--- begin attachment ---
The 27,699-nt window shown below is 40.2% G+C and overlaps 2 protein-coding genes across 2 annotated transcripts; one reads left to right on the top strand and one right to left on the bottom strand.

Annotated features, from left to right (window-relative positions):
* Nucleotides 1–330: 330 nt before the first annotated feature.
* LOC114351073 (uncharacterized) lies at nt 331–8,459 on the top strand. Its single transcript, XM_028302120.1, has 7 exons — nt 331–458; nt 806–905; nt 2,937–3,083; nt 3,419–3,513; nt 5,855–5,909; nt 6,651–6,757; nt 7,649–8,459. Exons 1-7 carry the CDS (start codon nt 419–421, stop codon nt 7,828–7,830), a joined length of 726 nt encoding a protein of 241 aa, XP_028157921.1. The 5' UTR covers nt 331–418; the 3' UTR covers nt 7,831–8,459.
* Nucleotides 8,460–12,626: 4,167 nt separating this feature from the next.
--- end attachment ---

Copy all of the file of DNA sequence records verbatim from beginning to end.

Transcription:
The 27,699-nt window shown below is 40.2% G+C and overlaps 2 protein-coding genes across 2 annotated transcripts; one reads left to right on the top strand and one right to left on the bottom strand.

Annotated features, from left to right (window-relative positions):
* Nucleotides 1–330: 330 nt before the first annotated feature.
* LOC114351073 (uncharacterized) lies at nt 331–8,459 on the top strand. Its single transcript, XM_028302120.1, has 7 exons — nt 331–458; nt 806–905; nt 2,937–3,083; nt 3,419–3,513; nt 5,855–5,909; nt 6,651–6,757; nt 7,649–8,459. Exons 1-7 carry the CDS (start codon nt 419–421, stop codon nt 7,828–7,830), a joined length of 726 nt encoding a protein of 241 aa, XP_028157921.1. The 5' UTR covers nt 331–418; the 3' UTR covers nt 7,831–8,459.
* Nucleotides 8,460–12,626: 4,167 nt separating this feature from the next.